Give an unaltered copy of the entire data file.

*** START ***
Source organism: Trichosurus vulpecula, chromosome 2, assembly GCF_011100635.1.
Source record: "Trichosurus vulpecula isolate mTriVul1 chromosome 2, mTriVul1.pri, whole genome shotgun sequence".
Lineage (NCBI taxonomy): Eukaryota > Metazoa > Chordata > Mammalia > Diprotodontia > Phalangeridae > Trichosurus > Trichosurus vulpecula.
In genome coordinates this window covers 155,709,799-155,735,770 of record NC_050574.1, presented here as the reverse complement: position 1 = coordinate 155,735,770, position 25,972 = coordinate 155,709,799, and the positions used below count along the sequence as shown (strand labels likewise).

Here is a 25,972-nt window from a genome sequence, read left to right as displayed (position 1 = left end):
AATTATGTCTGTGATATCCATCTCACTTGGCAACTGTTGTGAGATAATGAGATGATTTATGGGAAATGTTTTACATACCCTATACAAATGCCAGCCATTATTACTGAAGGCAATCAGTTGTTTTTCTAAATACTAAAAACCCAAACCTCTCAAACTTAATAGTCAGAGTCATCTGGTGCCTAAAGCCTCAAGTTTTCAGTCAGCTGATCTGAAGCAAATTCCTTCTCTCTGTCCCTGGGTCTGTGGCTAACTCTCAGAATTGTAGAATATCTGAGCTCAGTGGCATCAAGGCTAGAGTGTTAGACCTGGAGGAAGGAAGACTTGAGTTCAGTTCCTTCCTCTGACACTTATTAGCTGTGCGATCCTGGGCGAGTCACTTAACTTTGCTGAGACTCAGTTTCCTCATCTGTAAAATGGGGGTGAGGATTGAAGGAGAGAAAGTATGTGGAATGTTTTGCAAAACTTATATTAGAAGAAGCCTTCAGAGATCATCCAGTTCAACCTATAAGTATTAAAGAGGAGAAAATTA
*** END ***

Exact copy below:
Source organism: Trichosurus vulpecula, chromosome 2, assembly GCF_011100635.1.
Source record: "Trichosurus vulpecula isolate mTriVul1 chromosome 2, mTriVul1.pri, whole genome shotgun sequence".
Lineage (NCBI taxonomy): Eukaryota > Metazoa > Chordata > Mammalia > Diprotodontia > Phalangeridae > Trichosurus > Trichosurus vulpecula.
In genome coordinates this window covers 155,709,799-155,735,770 of record NC_050574.1, presented here as the reverse complement: position 1 = coordinate 155,735,770, position 25,972 = coordinate 155,709,799, and the positions used below count along the sequence as shown (strand labels likewise).

Here is a 25,972-nt window from a genome sequence, read left to right as displayed (position 1 = left end):
AATTATGTCTGTGATATCCATCTCACTTGGCAACTGTTGTGAGATAATGAGATGATTTATGGGAAATGTTTTACATACCCTATACAAATGCCAGCCATTATTACTGAAGGCAATCAGTTGTTTTTCTAAATACTAAAAACCCAAACCTCTCAAACTTAATAGTCAGAGTCATCTGGTGCCTAAAGCCTCAAGTTTTCAGTCAGCTGATCTGAAGCAAATTCCTTCTCTCTGTCCCTGGGTCTGTGGCTAACTCTCAGAATTGTAGAATATCTGAGCTCAGTGGCATCAAGGCTAGAGTGTTAGACCTGGAGGAAGGAAGACTTGAGTTCAGTTCCTTCCTCTGACACTTATTAGCTGTGCGATCCTGGGCGAGTCACTTAACTTTGCTGAGACTCAGTTTCCTCATCTGTAAAATGGGGGTGAGGATTGAAGGAGAGAAAGTATGTGGAATGTTTTGCAAAACTTATATTAGAAGAAGCCTTCAGAGATCATCCAGTTCAACCTATAAGTATTAAAGAGGAGAAAATTA